Walking through St James’ Park on a crisp, sunny winter’s morning reminded me strongly of the time, as an 8-year-old that my brother and I were chased on multiple laps of the pond by a small army of violent geese, hell-bent on our destruction. Fortunately, this day was much calmer and we instead enjoyed the sound of the non-goose birds chattering around the place and small squirrels begging for peanuts from passers by (and often getting them). As we came to the edge of the park, the splendour of Buckingham Palace appeared in front of us and, in spite of its rather ugly architecture, it was a treat for Ania to see it in the flesh. We stopped to take some photos and then headed out across Green Park to take in Piccadilly Circus, the next stop on our tour. A short stop on the way in Pret for a sandwich lunch, led to the discovery of a new addiction for my girlfriend – ginger beer. That most British of drinks which is totally unavailable, at least in our region of Poland was a bit of a mind blowing experience – and rightly so!
After Piccadilly and so on, we headed past the Sherlock Holmes Museum and London Zoo over to Camden, where I used to live a few years back. Here we met a friend of mine at the ever busy lock. At the 3rd attempt we managed to happen upon a bar with a free table where we could sit and drink a coffee and have a good catch up (after about 3 years!). The final stop on our long and winding route was, mercifully, taken on a London bus. From Euston station out to Stoke Newington, where we were greeted by one of my closest friends who led us off for a top class fish and chip supper (with ginger beer). We stuck around, laughing and joking on Stoke Newington High Street, having a pint – Ania trying her first “real” cider and being quizzed by the locals about why we live in Poland, and so on. After a couple hours there, it was back to our hotel and to bed before the next day’s early flight to Lisbon.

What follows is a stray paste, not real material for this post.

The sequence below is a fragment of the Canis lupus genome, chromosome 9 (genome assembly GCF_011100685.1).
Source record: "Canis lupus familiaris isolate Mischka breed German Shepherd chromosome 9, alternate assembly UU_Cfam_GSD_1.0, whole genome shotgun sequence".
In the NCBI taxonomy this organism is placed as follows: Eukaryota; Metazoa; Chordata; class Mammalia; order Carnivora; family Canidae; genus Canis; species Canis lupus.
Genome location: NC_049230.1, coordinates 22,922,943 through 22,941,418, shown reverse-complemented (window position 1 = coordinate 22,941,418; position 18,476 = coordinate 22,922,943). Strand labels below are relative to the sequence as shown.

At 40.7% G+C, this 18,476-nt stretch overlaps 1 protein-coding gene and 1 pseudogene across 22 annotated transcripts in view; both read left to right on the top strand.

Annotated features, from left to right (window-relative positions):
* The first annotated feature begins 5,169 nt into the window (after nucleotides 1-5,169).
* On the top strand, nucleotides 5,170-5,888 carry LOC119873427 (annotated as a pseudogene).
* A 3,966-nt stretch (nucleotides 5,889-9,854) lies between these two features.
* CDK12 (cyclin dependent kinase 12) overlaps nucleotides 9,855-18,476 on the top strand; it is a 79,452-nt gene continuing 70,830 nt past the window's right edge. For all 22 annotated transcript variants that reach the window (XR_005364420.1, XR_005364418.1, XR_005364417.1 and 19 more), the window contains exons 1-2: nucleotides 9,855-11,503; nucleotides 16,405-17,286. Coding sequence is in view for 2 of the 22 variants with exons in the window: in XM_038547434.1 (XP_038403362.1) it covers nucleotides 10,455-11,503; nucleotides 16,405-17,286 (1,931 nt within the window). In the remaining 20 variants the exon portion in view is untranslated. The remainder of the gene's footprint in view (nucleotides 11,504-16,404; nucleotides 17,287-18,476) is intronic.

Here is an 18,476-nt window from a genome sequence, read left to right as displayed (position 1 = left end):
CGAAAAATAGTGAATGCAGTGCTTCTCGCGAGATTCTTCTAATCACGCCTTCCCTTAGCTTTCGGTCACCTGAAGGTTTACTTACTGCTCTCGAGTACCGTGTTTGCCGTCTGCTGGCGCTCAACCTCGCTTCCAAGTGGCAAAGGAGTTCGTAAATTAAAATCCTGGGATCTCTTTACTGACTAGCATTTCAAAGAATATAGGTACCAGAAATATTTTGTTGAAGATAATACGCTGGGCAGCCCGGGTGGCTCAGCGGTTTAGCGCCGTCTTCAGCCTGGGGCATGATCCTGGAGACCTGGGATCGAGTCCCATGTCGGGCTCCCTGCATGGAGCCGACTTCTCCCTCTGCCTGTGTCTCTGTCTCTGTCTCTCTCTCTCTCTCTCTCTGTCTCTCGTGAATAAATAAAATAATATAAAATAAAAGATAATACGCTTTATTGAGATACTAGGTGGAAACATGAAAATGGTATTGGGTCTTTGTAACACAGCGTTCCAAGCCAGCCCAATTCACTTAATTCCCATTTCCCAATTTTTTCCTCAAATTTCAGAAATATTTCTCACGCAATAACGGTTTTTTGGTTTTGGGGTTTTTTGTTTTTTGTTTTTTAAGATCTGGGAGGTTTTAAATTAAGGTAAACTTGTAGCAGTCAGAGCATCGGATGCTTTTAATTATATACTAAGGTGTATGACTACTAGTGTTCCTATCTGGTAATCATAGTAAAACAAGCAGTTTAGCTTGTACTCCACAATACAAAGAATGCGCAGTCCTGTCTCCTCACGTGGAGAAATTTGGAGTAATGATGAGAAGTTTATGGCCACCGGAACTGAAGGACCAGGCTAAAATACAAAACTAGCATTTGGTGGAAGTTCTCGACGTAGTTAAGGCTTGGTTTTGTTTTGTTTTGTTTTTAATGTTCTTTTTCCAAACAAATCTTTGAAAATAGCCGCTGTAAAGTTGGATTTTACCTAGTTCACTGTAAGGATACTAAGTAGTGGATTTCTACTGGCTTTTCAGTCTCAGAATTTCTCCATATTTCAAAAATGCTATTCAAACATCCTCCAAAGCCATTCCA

Waking up at 5 is always a horrible task, never more so than on holiday. Luckily for me, as there’s no hope for my face, I don’t need make up or anything like that, so I slept for an extra hour while Ania got ready. But at 7, bleary eyed, we went out to the mini market on the edge of the City Thameslink station and bought some cinnamon whirls and coffee to sustain us through the pleasant train journey to Luton. Almost the instant the train left London though, the rain started. It was going to be a seriously grey day. Still, we arrived at Luton with 2 hours to wait for our flight. We sat. We watched. We talked and, finally, we boarded and took off to our next destination.